And the story is fascinatingly good. In a universe that would be easy to see as ridiculous or campy, the story rarely veers into those terms. Rajaniemi presents an environment where the worlds outside of earth have been settled, but they have become incredibly fractured. There’s a group that wants to incorporate everybody into their collective subconsciousness. There’s a technology-driven coven that evolved out of 21st century online gaming guilds. And the society of Mars itself is ruled by a complicated set of social standards that allow you to be as private as you want, to the point of people not being able to see you without your permission. All of this, and the floating cities, talking spaceships, mind-stealing aliens, and warped sense of reincarnation and immortality, make this backdrop truly memorable.

I’ve avoided giving all of those things their real names because I listened to the audiobook. And an audiobook does nothing good for your sf spelling. I imagine if reading, there would be sections where the technical jargon becomes a little too thick on the ground as Rajaniemi attempts to verify that the complex things taking place in the story could really happen. And while this might be fascinating to some, I have just enough self-taught physics to follow the general line and not get too worried about details.

But where this story truly shines is in the character relationships (isn’t that true for every great story?). Jean is deeply flawed: charming, but a bad guy. But with a sense of honor. But with a sense of self-preservation and isolation. But who acknowledges his debts. But who also wants to escape his captors and his past. So while he isn’t an unreliable narrator in the Something More Than Night sense, he is a bit too charming for his own good. Despite this, and despite the strange circumstances that he comes to know his new team, they start to form a cohesive unit that gives a lot of lip service to disliking each other while actively looking out for each other. You know, the way that family does.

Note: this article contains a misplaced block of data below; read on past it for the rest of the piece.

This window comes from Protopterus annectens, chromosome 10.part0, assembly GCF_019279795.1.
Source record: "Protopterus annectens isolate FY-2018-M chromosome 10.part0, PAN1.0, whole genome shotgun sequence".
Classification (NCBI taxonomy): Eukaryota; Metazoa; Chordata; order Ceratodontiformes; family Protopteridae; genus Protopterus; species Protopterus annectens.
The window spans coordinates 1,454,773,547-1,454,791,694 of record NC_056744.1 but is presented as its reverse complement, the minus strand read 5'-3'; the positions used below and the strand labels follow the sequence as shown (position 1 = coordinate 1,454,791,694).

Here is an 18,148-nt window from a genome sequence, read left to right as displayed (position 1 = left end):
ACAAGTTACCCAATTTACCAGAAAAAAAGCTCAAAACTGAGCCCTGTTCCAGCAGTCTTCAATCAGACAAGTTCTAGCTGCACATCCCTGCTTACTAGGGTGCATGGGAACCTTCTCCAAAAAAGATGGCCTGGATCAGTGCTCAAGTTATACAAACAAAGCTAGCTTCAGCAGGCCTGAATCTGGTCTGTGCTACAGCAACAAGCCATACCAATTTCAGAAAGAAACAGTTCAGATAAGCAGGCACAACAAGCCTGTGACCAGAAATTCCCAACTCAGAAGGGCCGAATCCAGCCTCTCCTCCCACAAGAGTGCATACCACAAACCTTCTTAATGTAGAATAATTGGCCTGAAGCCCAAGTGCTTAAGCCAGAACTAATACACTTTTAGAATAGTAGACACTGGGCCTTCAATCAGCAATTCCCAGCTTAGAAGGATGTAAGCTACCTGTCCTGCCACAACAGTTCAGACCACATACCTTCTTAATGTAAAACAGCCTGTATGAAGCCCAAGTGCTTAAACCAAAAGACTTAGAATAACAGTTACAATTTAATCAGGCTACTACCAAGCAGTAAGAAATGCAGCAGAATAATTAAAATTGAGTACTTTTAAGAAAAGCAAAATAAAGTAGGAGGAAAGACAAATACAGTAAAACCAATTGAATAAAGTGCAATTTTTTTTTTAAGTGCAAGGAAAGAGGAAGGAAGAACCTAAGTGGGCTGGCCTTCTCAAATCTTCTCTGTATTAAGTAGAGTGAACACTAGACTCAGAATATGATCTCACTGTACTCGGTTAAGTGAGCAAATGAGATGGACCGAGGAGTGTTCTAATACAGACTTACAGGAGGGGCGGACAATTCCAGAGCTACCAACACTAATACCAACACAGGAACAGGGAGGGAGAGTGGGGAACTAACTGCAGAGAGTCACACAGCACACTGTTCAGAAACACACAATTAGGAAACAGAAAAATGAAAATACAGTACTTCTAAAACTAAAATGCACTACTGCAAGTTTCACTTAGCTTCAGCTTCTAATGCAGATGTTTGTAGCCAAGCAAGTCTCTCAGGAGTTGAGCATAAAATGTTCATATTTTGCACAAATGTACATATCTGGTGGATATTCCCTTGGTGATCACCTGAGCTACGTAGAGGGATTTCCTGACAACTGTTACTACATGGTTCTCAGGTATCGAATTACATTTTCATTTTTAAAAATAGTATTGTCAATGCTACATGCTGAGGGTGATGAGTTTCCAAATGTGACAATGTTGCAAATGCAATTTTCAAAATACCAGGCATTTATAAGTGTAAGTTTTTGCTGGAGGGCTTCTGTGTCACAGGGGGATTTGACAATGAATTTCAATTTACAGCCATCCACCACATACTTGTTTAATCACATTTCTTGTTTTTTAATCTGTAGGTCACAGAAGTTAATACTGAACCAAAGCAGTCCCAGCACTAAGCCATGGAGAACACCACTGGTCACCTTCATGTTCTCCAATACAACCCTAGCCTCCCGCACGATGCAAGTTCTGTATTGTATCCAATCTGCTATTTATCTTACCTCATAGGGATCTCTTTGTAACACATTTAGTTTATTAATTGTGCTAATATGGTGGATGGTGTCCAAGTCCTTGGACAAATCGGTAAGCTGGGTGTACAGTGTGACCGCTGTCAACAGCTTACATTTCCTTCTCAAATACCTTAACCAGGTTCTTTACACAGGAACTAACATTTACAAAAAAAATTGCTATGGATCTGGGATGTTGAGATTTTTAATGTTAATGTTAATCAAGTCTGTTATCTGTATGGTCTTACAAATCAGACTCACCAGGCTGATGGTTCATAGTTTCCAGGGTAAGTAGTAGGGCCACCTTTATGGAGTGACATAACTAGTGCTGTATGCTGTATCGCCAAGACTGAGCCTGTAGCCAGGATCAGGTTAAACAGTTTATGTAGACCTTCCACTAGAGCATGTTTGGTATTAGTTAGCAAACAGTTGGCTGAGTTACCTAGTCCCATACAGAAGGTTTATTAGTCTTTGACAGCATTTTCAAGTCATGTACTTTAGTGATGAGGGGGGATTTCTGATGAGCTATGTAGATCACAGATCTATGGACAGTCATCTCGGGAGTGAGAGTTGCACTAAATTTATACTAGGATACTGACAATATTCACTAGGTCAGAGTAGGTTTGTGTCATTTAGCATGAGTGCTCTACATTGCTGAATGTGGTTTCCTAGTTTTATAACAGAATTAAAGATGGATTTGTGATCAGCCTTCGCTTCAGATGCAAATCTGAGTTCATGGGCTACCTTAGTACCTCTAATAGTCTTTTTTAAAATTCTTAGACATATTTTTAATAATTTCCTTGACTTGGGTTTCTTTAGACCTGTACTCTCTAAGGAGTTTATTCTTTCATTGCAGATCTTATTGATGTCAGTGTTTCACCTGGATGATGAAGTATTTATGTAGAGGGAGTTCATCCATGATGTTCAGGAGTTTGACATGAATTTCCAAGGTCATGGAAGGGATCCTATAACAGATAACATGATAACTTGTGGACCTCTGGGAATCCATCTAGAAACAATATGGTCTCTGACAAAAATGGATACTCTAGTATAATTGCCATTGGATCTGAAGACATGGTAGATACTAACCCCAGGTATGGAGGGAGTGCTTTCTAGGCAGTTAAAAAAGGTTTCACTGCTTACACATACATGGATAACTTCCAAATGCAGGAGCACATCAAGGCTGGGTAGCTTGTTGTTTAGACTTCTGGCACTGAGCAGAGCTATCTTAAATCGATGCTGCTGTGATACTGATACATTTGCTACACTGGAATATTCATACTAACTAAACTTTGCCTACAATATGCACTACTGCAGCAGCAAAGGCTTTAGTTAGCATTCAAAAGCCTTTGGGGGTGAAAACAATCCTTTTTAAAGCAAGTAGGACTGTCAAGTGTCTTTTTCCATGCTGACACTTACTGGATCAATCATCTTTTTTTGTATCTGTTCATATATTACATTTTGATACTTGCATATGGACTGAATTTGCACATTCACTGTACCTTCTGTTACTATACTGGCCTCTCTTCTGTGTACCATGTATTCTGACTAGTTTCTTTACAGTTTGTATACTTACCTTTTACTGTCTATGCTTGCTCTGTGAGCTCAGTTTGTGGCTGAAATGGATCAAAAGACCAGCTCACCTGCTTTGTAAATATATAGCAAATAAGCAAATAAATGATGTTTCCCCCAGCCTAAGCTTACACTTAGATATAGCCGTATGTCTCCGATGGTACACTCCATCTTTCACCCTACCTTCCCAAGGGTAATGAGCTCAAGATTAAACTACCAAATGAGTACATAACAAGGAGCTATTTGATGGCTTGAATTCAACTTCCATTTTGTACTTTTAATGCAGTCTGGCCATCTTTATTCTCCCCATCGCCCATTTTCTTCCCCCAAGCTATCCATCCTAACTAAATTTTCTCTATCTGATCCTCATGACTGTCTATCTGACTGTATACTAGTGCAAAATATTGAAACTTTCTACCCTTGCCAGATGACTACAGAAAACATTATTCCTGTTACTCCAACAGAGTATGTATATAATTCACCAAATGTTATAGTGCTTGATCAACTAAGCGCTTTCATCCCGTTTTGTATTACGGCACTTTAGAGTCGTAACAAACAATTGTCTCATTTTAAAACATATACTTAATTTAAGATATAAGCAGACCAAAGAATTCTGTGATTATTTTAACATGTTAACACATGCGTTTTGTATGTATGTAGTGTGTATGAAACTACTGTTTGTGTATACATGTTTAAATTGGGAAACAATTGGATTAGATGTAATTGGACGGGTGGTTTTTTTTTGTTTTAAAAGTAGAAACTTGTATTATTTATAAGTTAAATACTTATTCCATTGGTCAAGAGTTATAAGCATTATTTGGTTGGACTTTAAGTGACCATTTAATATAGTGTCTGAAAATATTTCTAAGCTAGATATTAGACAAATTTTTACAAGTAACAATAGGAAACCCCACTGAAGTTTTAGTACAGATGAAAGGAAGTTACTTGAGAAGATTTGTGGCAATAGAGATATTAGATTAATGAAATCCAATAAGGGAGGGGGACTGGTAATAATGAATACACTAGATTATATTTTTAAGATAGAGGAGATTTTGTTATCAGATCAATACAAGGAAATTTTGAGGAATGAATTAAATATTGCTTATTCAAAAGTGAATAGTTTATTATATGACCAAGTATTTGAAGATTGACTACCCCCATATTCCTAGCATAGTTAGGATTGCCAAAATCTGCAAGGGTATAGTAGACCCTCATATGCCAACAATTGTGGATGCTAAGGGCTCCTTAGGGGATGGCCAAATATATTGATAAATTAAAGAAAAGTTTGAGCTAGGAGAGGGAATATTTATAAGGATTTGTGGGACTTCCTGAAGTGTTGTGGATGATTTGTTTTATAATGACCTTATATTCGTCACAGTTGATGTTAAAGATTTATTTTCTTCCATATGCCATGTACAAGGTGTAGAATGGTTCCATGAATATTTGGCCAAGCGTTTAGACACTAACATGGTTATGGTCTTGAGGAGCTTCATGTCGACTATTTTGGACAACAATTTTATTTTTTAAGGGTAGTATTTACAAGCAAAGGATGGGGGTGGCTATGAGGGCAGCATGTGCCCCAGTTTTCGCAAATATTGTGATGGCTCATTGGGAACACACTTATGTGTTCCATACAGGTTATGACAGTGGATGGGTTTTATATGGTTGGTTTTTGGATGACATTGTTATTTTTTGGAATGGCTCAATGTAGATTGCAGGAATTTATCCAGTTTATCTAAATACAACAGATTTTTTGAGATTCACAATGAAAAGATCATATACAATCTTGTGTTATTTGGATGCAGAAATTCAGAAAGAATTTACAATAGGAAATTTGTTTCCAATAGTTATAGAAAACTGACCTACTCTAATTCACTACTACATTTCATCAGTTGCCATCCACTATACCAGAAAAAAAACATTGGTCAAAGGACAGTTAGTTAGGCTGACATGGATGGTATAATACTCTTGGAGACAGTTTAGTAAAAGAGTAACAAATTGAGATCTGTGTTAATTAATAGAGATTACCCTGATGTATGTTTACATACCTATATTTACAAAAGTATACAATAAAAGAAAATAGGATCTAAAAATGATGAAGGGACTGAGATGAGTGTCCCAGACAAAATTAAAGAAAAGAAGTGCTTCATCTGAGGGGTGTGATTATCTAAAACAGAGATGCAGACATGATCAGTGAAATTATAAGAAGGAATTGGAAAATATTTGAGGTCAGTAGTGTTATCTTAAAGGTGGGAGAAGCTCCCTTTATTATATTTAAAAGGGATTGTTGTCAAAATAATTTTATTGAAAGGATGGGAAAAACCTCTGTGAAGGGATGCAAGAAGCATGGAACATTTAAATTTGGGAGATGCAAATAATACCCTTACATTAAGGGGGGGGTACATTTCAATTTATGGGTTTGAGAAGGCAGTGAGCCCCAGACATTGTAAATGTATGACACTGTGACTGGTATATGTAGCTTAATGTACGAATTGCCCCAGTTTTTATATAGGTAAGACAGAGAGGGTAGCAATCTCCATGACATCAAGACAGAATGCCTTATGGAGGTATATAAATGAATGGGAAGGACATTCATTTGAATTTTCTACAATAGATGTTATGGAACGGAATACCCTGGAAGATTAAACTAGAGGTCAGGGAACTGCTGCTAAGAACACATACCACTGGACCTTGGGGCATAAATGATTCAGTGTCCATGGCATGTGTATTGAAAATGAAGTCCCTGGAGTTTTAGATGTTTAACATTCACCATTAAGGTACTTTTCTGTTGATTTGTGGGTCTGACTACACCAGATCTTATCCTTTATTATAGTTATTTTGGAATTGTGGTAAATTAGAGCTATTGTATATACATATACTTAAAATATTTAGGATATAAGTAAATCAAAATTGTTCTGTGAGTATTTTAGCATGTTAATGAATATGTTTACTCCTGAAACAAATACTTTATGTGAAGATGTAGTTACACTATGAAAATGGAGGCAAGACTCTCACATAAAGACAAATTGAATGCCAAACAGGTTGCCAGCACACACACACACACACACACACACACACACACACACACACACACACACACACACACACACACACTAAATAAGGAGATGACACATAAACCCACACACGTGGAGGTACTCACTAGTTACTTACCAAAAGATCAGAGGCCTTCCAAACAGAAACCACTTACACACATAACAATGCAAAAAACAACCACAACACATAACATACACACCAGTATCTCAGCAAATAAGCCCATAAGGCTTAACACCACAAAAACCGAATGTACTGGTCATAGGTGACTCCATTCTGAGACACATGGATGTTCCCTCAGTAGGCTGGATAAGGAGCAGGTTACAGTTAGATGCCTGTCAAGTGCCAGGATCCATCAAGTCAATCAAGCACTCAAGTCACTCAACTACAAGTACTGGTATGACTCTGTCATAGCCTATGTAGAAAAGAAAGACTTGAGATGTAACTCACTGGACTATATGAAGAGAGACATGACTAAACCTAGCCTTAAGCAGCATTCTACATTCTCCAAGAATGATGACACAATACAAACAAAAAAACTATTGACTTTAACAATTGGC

Oh, and this space opera has murders and fights and zombies and robot battles and sexy times and a thrilling climax. But guys, character relationships too.

I’m already listening to the sequel.

JMF Rating: 8.5/10

‘Til next time,


Jan 22

Review: Saga, Volume 1 by Brian K. Vaughan and Fiona Staples

Saga Volume One

On Saturday, we took Micah to the vet. She’d been real low key all week, not eating a whole lot, and when she couldn’t really use her back right leg, it was vet time. And if you have never had to take your dog to the vet on a Saturday morning, let me tell you that it’s an experience. All the dogs. All the dogs who have not been socialized. And then there’s Micah, the wenchiest of all the dogs, who just wants to be friends or hide, depending on the moment. And there is a long wait.

So luckily I grabbed the first volume of Saga. It was so good I almost finished it in the waiting room.

Saga quite literally feels like its going to be a saga: deep, involved, and dealing with emotions and reality on an epic scale. It starts with the birth of Marko (the horned guy) and Alana’s (the winged girl) child. However, since they’re on the run, and from opposite sides of a long running civil war, this is bad news for them. They immediately get busted in on, and they spend the rest of the volume trying to escape the planet they’re stranded on. Along the way, they run into ghosts, a spider lady bounty hunter, a forest made of rockets, and all the battles. So, you know, the best way to spend the first few days of your newborn’s life.